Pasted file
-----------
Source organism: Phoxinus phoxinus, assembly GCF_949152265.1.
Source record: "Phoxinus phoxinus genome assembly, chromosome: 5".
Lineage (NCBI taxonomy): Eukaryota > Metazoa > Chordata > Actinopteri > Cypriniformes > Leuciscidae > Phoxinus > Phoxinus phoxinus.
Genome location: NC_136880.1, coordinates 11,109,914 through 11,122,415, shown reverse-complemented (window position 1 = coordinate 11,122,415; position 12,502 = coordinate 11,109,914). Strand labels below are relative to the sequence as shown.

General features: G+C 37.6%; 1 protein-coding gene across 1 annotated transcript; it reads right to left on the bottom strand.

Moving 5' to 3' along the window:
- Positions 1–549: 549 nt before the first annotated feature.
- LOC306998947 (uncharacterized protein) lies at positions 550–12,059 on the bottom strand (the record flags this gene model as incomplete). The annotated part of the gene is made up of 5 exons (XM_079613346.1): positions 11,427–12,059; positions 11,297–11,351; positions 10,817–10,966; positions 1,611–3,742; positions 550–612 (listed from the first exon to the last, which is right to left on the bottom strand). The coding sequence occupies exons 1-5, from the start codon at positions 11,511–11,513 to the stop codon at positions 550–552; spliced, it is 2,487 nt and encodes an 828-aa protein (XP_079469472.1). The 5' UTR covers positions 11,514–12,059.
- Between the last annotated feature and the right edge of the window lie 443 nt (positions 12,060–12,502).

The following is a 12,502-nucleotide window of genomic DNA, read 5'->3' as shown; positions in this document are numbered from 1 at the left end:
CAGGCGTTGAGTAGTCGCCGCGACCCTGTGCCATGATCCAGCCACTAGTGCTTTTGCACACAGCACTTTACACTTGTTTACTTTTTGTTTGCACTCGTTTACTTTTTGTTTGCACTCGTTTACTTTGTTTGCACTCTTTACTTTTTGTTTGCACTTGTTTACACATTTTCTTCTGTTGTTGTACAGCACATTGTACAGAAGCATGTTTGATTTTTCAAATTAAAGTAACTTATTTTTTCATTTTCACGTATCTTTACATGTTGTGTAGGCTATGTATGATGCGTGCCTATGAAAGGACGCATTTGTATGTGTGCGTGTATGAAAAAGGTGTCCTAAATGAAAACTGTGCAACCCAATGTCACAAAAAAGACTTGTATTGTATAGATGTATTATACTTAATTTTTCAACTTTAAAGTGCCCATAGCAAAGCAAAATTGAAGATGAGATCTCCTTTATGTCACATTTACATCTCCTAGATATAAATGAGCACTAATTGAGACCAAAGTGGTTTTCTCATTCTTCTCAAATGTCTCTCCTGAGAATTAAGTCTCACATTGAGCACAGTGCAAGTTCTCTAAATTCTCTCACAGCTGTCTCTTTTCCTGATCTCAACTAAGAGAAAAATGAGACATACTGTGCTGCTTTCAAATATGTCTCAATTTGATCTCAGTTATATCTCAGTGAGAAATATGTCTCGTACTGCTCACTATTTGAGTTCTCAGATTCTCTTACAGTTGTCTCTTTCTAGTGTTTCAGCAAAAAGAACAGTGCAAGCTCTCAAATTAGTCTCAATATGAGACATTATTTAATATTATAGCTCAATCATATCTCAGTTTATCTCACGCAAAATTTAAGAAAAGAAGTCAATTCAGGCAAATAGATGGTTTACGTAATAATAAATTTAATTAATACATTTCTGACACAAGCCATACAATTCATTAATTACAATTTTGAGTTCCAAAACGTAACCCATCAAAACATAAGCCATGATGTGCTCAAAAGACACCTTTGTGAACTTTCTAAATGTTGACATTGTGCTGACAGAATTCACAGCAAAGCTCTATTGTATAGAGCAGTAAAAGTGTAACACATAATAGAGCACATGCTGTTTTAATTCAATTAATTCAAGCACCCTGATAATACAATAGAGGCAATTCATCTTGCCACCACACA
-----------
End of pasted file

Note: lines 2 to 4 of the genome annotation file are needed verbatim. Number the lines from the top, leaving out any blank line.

Source record: "Phoxinus phoxinus genome assembly, chromosome: 5".
Lineage (NCBI taxonomy): Eukaryota > Metazoa > Chordata > Actinopteri > Cypriniformes > Leuciscidae > Phoxinus > Phoxinus phoxinus.
Genome location: NC_136880.1, coordinates 11,109,914 through 11,122,415, shown reverse-complemented (window position 1 = coordinate 11,122,415; position 12,502 = coordinate 11,109,914). Strand labels below are relative to the sequence as shown.